Long story short, after writing and rewriting various versions of Dirge over the years (in between writing drafts of other stories), I set myself the goal to reach The End by the end of 2018. The story was getting stale and about to die on the vine if it wasn’t done. I tried throughout the year, and got 2/3rds and ~40,000 words through the plot to just before the climactic scene. But by the time I hit October, I was in despair and ready to put it to bed.

What saved my story from certain death was a group of people: my writing workshop. The workshop leader (himself a published author and freelance editor) gave me a deadline to present the finished work, and the other members (all amateur writers) were unanimously supportive. So… I put some measures in place, and went and wrote the rest of the story in the span of 10 days and 42 pages (~13k words).

I was shocked how easy it was to write the remainder of the story. Where did all the past angst and despair come from? But I’d always known the answer. I knew, deep down, that Dan’s advice was right, that I was just getting the way of my own creative mind by trying to build a scaffolding around the story. But my head refused to believe that. It took the school of hard knocks and three years of dickering around in circles to beat the conceit out of me, and reveal what I had to do to get out of my own way. In retrospect, it seems like such a novice mistake. But without the experience of desperation and having to be pulled out of my hole by my writing workshop, I wouldn’t have known what measures to put in place to help me beat the head game. So I’m consoling myself that those years weren’t wasted.

Writing is actually quite easy. It’s the head game that causes 90% of writer’s block and plot troubles, and makes or breaks a writing career. And if I don’t learn how to beat the head game, I will never progress and my stories will die. I think I’ve made progress in finding a solution.

~~~

NaNoWriMo has begun. I’m tired of unfinished manuscripts. This year my goal is to finish a full manuscript, even if I go overtime past November. And I’m determined to apply my experience into growing trees. No more of building houses!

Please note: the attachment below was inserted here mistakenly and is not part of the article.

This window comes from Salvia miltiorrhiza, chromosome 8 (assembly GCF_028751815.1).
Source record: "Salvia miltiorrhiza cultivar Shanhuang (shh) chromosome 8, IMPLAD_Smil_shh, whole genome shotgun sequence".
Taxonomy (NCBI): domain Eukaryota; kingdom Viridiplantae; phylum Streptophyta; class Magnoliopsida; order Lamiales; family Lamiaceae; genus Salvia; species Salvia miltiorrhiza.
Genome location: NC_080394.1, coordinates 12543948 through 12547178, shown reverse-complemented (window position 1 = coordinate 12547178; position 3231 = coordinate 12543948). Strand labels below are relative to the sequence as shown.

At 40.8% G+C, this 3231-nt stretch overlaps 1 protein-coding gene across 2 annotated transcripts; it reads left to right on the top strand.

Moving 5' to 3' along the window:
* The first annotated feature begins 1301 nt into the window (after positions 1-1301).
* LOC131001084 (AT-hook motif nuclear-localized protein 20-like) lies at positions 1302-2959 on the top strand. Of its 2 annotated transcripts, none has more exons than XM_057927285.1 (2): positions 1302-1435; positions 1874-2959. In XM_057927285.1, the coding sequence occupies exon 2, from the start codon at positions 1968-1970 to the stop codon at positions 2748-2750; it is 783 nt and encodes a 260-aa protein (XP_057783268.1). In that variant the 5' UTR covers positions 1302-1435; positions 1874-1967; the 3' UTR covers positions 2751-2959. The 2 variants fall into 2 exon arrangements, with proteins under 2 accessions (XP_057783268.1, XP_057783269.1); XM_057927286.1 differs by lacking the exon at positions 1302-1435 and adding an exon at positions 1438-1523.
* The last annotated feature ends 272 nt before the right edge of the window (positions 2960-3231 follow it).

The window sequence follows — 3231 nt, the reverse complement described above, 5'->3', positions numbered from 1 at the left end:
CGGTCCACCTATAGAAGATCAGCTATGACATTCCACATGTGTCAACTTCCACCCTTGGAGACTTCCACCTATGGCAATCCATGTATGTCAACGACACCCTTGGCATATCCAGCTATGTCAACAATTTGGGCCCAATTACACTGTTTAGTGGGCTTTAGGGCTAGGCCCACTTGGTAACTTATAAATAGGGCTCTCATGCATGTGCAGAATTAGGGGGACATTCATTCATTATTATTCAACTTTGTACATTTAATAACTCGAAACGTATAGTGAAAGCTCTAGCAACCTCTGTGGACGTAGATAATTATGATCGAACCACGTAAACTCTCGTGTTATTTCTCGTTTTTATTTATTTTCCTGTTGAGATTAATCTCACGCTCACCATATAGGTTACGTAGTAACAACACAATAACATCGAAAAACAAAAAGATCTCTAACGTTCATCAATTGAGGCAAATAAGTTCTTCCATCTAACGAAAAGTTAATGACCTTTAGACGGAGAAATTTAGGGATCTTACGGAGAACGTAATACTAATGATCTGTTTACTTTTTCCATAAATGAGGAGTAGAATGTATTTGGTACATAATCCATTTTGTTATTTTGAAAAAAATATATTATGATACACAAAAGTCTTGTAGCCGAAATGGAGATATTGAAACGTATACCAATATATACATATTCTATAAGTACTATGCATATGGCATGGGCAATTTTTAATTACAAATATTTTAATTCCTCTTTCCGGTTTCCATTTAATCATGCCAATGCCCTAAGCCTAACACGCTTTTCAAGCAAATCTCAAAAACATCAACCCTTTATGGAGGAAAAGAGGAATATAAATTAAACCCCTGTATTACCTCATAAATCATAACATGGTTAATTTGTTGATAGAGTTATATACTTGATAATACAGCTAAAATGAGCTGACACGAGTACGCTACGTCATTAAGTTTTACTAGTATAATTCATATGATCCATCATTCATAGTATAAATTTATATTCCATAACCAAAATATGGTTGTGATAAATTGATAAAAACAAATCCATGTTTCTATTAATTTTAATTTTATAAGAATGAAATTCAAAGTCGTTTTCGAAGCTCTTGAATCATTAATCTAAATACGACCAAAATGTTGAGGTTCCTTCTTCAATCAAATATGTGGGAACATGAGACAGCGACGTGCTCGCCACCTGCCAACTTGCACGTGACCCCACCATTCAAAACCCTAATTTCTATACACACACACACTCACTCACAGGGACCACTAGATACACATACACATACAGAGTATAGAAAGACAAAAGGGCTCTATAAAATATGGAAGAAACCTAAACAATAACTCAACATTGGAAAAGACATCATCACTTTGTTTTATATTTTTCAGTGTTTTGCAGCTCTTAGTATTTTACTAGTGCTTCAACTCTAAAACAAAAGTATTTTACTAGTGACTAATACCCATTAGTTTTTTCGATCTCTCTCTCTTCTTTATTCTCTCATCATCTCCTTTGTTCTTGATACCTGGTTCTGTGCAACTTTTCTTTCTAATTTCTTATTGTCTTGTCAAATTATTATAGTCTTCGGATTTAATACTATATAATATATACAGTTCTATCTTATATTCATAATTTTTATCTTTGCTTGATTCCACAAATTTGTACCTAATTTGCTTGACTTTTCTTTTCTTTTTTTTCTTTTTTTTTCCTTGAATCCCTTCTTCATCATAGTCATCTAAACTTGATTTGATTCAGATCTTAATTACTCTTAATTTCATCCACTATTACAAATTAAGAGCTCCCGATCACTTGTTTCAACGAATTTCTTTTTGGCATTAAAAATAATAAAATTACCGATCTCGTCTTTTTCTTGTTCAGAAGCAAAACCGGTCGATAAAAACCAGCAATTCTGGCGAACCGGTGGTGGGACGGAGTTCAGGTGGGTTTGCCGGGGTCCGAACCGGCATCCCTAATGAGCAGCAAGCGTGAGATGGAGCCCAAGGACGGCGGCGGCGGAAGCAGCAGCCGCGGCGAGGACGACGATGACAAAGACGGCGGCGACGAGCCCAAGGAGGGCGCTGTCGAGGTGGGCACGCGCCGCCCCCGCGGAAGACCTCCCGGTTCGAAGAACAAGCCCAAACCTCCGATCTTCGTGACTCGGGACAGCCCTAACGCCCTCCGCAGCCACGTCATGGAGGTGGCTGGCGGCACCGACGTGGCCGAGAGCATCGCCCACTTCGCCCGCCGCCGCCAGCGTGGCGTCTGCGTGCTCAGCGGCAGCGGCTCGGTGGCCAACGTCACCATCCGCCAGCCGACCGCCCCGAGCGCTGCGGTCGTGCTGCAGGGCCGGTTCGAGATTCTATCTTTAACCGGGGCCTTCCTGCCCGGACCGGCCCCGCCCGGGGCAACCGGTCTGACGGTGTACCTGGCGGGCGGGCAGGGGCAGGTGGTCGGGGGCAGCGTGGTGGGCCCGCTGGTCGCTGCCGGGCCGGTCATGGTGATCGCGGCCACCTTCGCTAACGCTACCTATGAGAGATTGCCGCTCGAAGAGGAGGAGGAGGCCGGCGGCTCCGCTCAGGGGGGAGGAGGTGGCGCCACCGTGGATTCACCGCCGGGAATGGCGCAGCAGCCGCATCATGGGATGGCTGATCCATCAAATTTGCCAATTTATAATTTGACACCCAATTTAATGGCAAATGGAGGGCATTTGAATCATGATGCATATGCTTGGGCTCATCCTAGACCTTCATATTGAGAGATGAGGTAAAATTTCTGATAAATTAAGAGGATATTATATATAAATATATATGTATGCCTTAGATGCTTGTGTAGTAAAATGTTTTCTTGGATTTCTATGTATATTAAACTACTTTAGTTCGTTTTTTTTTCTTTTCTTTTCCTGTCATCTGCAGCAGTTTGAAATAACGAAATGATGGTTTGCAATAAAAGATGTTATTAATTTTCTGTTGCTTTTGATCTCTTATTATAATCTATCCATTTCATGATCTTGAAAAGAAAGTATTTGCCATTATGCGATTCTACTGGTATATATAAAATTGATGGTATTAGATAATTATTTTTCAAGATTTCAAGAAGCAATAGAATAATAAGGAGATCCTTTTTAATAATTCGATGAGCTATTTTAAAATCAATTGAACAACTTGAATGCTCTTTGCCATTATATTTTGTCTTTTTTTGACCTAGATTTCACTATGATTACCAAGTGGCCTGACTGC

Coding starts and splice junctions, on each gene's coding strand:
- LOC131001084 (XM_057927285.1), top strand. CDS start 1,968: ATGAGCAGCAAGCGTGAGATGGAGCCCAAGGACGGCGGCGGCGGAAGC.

I used these strategies to finish Dirge, which I’ll repeat for NaNo:

  • Write by hand. This will be the first year of handwriting a NaNo. I’m less tempted to edit when I have scrawly handwriting to wade through and not enough page space to insert edits. I averaged 300 words per page with Dirge, and it wasn’t too hard on the hands. So 6 pages a day should be enough to hit the daily NaNo wordcount. And if I put my mind to it, that can be knocked over in 2-3 hours.
  • Resist all reflex to plot/outline before the story is finished. This is my head game and how the Inner Editor manifests: wanting to plot and do character development and all this fun auxiliary stuff, instead of writing the infernal thing. The urge is even stronger when I hit a roadblock in the storytelling. The novella Dirge was strangled by all the plotting and char dev I did in my attempts to unstick myself, which only created more story complications, mental noise, and ultimately, a sense of despair and defeat. So, no more of that during NaNo. Not even make margin notes/reminders as I write. That can come later. Now the story needs to just get out.

I’m looking forward to this. I’ve always loved NaNo, especially since it encourages writing at a pace that leaves your conscious inner editor behind. Writing into the dark is nerve-wrecking, but it’s also exciting. At the end, I hope to have gotten further in my adventures in a writing career, and, for once, have a fully-grown tree to show for it.